The India-U.S. civilian nuclear deal was a top item on Prime Minister Narendra Modi’s diplomacy agenda while he was in the U.S.
The pact was originally signed in 2008, but its execution has been delayed due to disagreements over the liability clause for U.S. companies. While the public discourse has focused on the liability issue, the success of the deal actually depends on three other factors–resolving local sourcing, technology transfers, and project delays–all of which are beyond the control of either government.
India plans to build four nuclear power plants with international cooperation (see Table 1).1
Table 1: Nuclear power plants to be set up with international cooperation
|Site||Capacity||International partner||Estimated date of completion|
(3& 4), Tamil Nadu
|2*1,000 mw||Atomstroyexport (Russia)||Mar-2020, Nov-2020|
|Jaitapur, Maharashtra||2*1,650 mw||Areva
|Chayya Mithi Virdi, Gujarat||2*1,100 mw||Westinghouse(U.S., Japan)||Dec-2020, Dec-2021|
Source: Lok Sabha
India is concerned that the majority of New Delhi’s expenditure will flow to foreign companies. This is not true. The Nuclear Power Corporation of India (NPCIL), the state-owned utility that will own and operate the nuclear plants, says that in the first phase at each site, the foreign content will be 50%, while India will build the rest. This is big business. Each megawatt costs Rs. 20 crores–and there are over 10,000 megawatts to be built. For Indian and foreign companies equally, there is a Rs. 200,000 crores opportunity.
In subsequent phases, over the next two decades, local sourcing will increase from 50% to 80%, a highly favourable outcome for India. 2
The issue of nuclear liability is a critical sticking point, especially with the U.S. government and businesses. However, India also needs a nuclear cooperation agreement with Japan before business engagements with U.S. firms can start. This is because Westinghouse is now owned by Toshiba, a Japanese firm. Another Japanese firm, Hitachi, is a partner in the Andhra project. Japanese firms will not be able to work on these projects unless an India-Japan cooperation agreement is in place, which is yet to happen.
India will be able to tap the latest technology. Areva and Westinghouse will build the latest generation of their reactors, the EPWR and the AP-1000, which have a far longer design life of 60 years and more safety features than earlier versions.3 The first generation III EPWR power plant in Finland, built by Areva,4 is still under construction. Westinghouse’s AP-1000 design is also not yet operational anywhere–the construction of the first power plant based on this design, begun in Sanmen (China) in 2008,5 is also ongoing.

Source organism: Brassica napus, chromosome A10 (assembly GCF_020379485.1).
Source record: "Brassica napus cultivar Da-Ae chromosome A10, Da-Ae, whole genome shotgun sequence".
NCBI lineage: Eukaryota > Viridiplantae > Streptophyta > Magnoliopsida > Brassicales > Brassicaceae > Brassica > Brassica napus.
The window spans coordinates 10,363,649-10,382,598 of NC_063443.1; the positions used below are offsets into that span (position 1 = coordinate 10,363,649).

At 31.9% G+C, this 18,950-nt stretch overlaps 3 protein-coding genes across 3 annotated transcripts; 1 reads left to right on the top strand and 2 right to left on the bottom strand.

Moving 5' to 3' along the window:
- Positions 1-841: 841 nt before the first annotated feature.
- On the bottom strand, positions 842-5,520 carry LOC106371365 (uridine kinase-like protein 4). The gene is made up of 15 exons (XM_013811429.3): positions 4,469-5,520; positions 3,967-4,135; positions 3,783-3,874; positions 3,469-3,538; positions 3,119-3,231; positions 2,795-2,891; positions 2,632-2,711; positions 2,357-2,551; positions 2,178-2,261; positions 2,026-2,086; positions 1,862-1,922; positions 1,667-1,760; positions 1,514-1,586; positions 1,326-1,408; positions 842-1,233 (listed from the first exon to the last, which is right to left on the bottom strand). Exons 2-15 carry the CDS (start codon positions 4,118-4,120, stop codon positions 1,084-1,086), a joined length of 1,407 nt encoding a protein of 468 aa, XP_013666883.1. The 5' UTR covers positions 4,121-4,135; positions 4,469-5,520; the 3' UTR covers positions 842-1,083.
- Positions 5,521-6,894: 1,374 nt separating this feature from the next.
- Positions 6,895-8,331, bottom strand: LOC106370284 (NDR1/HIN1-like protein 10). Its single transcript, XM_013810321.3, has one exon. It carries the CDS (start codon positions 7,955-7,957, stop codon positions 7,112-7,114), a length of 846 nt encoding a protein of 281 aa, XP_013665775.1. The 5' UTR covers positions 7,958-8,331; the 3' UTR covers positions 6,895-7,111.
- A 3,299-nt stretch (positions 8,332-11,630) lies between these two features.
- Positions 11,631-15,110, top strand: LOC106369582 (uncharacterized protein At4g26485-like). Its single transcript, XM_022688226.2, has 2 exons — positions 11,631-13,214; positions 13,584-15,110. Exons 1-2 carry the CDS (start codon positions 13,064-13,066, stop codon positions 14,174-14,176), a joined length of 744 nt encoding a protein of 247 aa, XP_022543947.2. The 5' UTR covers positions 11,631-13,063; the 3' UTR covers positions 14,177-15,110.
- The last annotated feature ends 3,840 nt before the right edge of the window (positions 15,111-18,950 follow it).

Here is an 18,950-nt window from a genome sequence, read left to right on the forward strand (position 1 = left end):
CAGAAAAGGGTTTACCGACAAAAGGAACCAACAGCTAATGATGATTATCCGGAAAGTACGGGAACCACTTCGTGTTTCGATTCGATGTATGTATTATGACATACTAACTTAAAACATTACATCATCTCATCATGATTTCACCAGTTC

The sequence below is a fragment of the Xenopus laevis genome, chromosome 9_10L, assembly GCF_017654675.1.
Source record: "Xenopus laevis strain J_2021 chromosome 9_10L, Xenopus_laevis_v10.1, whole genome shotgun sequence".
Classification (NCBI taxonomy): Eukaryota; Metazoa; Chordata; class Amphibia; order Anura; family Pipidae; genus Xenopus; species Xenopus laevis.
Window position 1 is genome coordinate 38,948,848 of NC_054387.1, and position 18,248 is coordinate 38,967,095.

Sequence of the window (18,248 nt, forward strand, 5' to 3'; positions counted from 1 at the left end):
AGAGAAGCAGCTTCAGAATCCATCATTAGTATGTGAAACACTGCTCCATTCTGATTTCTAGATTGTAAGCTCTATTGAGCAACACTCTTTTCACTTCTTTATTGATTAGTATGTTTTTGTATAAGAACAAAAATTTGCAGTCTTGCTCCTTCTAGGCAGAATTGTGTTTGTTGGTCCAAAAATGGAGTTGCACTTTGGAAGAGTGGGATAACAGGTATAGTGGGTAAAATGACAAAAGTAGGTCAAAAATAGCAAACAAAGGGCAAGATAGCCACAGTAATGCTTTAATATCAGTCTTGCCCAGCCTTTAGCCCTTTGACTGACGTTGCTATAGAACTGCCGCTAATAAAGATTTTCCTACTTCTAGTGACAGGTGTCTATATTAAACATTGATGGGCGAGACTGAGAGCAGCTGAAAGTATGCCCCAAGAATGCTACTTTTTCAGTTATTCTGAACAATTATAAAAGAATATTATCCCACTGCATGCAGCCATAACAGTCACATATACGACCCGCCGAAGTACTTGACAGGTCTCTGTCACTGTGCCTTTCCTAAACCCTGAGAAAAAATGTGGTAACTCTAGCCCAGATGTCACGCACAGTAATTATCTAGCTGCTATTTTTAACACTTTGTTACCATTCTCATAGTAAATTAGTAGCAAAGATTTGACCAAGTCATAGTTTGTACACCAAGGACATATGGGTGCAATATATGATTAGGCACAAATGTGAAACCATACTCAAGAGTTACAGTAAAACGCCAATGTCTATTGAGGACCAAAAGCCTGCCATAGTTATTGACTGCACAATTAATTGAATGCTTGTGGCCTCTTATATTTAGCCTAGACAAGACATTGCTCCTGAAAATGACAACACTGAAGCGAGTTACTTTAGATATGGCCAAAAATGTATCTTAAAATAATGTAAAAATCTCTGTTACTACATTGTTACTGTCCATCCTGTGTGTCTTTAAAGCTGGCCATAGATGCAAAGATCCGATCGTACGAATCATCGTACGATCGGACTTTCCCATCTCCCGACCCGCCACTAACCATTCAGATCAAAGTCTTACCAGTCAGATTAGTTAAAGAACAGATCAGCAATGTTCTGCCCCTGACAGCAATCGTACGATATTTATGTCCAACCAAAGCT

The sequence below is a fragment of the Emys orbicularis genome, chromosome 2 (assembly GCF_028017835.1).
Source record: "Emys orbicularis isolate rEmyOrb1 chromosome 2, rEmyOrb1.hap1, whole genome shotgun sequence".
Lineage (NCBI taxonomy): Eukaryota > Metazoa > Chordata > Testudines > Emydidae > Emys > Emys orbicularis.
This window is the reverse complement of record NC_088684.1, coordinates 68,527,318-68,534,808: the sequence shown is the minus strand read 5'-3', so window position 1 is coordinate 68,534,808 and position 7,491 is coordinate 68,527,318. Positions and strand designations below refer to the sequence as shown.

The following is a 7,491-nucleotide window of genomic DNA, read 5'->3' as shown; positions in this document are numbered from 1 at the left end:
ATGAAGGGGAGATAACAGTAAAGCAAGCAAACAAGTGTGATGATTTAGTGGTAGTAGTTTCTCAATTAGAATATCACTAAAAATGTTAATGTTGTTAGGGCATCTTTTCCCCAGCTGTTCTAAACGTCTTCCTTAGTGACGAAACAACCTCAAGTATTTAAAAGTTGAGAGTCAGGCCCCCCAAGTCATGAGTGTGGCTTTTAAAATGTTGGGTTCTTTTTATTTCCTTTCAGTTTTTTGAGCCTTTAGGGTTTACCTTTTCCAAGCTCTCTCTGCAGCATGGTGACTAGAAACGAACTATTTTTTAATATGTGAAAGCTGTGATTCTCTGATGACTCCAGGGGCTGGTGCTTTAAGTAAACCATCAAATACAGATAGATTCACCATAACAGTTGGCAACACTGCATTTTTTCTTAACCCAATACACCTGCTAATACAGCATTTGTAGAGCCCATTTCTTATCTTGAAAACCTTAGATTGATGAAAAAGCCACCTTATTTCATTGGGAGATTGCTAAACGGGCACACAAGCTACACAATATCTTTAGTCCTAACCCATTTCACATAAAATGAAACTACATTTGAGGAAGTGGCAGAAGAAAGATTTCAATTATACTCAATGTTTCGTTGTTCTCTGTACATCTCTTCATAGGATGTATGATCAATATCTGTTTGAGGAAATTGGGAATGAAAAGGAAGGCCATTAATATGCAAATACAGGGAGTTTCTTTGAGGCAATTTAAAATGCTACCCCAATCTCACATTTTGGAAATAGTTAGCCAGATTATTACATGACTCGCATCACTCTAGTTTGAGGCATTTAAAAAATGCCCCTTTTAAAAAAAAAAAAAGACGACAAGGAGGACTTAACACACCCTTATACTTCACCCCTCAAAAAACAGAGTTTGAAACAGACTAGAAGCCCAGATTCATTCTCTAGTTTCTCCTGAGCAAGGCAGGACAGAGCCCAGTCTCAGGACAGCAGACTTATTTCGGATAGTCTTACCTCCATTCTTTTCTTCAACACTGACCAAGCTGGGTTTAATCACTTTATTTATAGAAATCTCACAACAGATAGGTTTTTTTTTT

Using AP-1000 as a starting point, China has successfully negotiated a transfer of technology to jointly develop a new class of reactors with Westinghouse, called the CAP-1400.6 India too can do the same.
Given that 70% of the cost of nuclear power is incurred during construction, effective project management is the key and any delays can make the project unviable. This can be a major problem.7 The capital cost of a nuclear plant is four times that of a coal-based power plant,8 and given the large size of the projects, complexity and public concerns, delays are a common problem.
Kudankulam 1 is a case in point: the project in the state of Tamil Nadu began in September 2001, with commercial operations due to begin December 2007. But the first unit of 1,000 megawatts attained criticality only six years later, in July 2013, and attained full capacity in June 2014.9 The second phase, due for commercial launch in December 2008, is similarly delayed.
The more efficient China too is seeing delays. The Sanmen project, begun in February 2008, should have been complete in 2013; instead it will be complete only by next December.10,11 Areva’s project in Finland is doing worse: it began in 2005 and will be completed after over a decade, between 2016 and 2018.12
Anti-nuclear protests add to costs. Local protests against the Kudankulam phases 1 and 2, have delayed the project, as have demonstrations against the Jaitapur project in Maharashtra. This can sour projects financially, and must be factored in at the planning stages.
A major compromise on the liability issue alone will not be the magic wand to resolve the outstanding issues. These other dimensions must be taken into consideration before India and the U.S. can create a meaningful nuclear partnership.
Amit Bhandari is Fellow, Energy & Environment Studies, Gateway House.
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10. Xinhua, China Starts Building 3rd-generation Nuclear Power Reactors Using Westinghouse Technologies, 19 April 2009 , <http://news.xinhuanet.com/english/2009-04/19/content_11217433.htm>
11. Westinghouse, Westinghouse signs cooperation agreeements with China’s State nuclear power automation system engineering company, 14 September 2014, <http://westinghousenuclear.com/About/News/View/ArticleId/471/Westinghouse-Signs-Cooperation-Agreements-with-China-s-State-Nuclear-Power-Automation-System-Engineering-Company>
12. Reuters, Finland’s Nuclear Plant Start Delayed Again; Areva, TVO Trade Blame, 1 September 2014, <http://uk.reuters.com/article/2014/09/01/finland-nuclear-olkiluoto-idUKL5N0R20CV20140901>